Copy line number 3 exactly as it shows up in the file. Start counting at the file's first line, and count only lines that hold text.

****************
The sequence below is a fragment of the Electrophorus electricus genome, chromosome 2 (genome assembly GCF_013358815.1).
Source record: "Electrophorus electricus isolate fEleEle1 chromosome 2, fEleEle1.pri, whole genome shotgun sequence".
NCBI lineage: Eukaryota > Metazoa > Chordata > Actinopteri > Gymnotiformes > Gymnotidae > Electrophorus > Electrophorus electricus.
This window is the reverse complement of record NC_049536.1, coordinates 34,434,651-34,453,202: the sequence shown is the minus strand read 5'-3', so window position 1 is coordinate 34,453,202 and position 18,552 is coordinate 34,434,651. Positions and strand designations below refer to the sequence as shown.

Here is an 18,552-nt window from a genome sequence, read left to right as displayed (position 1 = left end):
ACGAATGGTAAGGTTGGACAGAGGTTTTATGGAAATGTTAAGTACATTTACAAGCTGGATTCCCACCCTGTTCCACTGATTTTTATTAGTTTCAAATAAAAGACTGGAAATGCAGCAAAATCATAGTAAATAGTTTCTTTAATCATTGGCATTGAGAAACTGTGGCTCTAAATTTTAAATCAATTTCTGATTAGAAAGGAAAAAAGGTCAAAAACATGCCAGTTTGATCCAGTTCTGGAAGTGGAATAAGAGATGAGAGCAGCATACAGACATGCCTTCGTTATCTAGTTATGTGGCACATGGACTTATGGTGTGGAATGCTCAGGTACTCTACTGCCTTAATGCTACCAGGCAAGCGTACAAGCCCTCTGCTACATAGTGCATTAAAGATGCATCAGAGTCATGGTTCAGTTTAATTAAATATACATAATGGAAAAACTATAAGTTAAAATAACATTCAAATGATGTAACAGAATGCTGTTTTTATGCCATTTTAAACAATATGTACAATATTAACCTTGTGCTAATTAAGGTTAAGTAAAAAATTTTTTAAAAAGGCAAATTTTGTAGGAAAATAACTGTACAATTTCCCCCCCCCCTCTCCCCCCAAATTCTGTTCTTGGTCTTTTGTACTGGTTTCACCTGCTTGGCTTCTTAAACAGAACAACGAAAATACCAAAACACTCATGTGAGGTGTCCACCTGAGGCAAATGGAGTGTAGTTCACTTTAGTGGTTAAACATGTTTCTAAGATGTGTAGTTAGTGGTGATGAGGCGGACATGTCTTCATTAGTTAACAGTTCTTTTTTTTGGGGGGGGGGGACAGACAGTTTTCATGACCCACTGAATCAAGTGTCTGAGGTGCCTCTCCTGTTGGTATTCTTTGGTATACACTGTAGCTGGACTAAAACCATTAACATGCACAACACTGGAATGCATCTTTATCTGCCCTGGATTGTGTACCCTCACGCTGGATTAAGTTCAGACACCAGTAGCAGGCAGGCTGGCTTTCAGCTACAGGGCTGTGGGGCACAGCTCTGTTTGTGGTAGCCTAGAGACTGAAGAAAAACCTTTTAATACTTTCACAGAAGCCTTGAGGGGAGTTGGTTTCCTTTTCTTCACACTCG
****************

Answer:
NCBI lineage: Eukaryota > Metazoa > Chordata > Actinopteri > Gymnotiformes > Gymnotidae > Electrophorus > Electrophorus electricus.